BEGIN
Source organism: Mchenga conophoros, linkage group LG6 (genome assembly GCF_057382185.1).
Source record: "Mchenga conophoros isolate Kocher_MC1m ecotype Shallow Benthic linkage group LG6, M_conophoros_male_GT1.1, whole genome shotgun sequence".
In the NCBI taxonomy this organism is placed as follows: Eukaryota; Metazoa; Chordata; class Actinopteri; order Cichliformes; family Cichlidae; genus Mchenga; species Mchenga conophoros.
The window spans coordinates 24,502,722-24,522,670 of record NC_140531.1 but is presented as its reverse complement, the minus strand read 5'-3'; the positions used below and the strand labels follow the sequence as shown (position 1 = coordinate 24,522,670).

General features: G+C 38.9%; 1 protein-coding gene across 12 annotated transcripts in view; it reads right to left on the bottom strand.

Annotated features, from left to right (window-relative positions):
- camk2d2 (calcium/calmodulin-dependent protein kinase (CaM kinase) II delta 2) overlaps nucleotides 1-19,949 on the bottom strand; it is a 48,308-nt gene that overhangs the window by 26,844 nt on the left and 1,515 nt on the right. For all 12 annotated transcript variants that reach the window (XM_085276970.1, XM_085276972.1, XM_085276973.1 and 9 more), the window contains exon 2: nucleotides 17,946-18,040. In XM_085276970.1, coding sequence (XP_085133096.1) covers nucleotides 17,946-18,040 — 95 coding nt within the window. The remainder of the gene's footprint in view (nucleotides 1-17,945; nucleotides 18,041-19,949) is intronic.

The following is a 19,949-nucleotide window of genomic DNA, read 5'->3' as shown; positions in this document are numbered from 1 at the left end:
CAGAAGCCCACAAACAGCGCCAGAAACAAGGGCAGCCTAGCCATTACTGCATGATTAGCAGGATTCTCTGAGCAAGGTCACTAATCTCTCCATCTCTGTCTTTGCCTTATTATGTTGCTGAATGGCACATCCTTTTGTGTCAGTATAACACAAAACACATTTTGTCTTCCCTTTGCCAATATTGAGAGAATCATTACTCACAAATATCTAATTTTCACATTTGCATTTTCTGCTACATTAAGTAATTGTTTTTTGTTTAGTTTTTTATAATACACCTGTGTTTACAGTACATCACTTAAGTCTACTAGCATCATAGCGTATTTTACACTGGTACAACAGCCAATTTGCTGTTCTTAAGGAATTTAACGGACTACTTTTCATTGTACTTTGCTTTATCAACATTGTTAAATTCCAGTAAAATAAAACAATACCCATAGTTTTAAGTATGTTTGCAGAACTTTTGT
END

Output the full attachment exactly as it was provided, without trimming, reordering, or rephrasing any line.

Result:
Source organism: Mchenga conophoros, linkage group LG6 (genome assembly GCF_057382185.1).
Source record: "Mchenga conophoros isolate Kocher_MC1m ecotype Shallow Benthic linkage group LG6, M_conophoros_male_GT1.1, whole genome shotgun sequence".
In the NCBI taxonomy this organism is placed as follows: Eukaryota; Metazoa; Chordata; class Actinopteri; order Cichliformes; family Cichlidae; genus Mchenga; species Mchenga conophoros.
The window spans coordinates 24,502,722-24,522,670 of record NC_140531.1 but is presented as its reverse complement, the minus strand read 5'-3'; the positions used below and the strand labels follow the sequence as shown (position 1 = coordinate 24,522,670).

General features: G+C 38.9%; 1 protein-coding gene across 12 annotated transcripts in view; it reads right to left on the bottom strand.

Annotated features, from left to right (window-relative positions):
- camk2d2 (calcium/calmodulin-dependent protein kinase (CaM kinase) II delta 2) overlaps nucleotides 1-19,949 on the bottom strand; it is a 48,308-nt gene that overhangs the window by 26,844 nt on the left and 1,515 nt on the right. For all 12 annotated transcript variants that reach the window (XM_085276970.1, XM_085276972.1, XM_085276973.1 and 9 more), the window contains exon 2: nucleotides 17,946-18,040. In XM_085276970.1, coding sequence (XP_085133096.1) covers nucleotides 17,946-18,040 — 95 coding nt within the window. The remainder of the gene's footprint in view (nucleotides 1-17,945; nucleotides 18,041-19,949) is intronic.

The following is a 19,949-nucleotide window of genomic DNA, read 5'->3' as shown; positions in this document are numbered from 1 at the left end:
CAGAAGCCCACAAACAGCGCCAGAAACAAGGGCAGCCTAGCCATTACTGCATGATTAGCAGGATTCTCTGAGCAAGGTCACTAATCTCTCCATCTCTGTCTTTGCCTTATTATGTTGCTGAATGGCACATCCTTTTGTGTCAGTATAACACAAAACACATTTTGTCTTCCCTTTGCCAATATTGAGAGAATCATTACTCACAAATATCTAATTTTCACATTTGCATTTTCTGCTACATTAAGTAATTGTTTTTTGTTTAGTTTTTTATAATACACCTGTGTTTACAGTACATCACTTAAGTCTACTAGCATCATAGCGTATTTTACACTGGTACAACAGCCAATTTGCTGTTCTTAAGGAATTTAACGGACTACTTTTCATTGTACTTTGCTTTATCAACATTGTTAAATTCCAGTAAAATAAAACAATACCCATAGTTTTAAGTATGTTTGCAGAACTTTTGT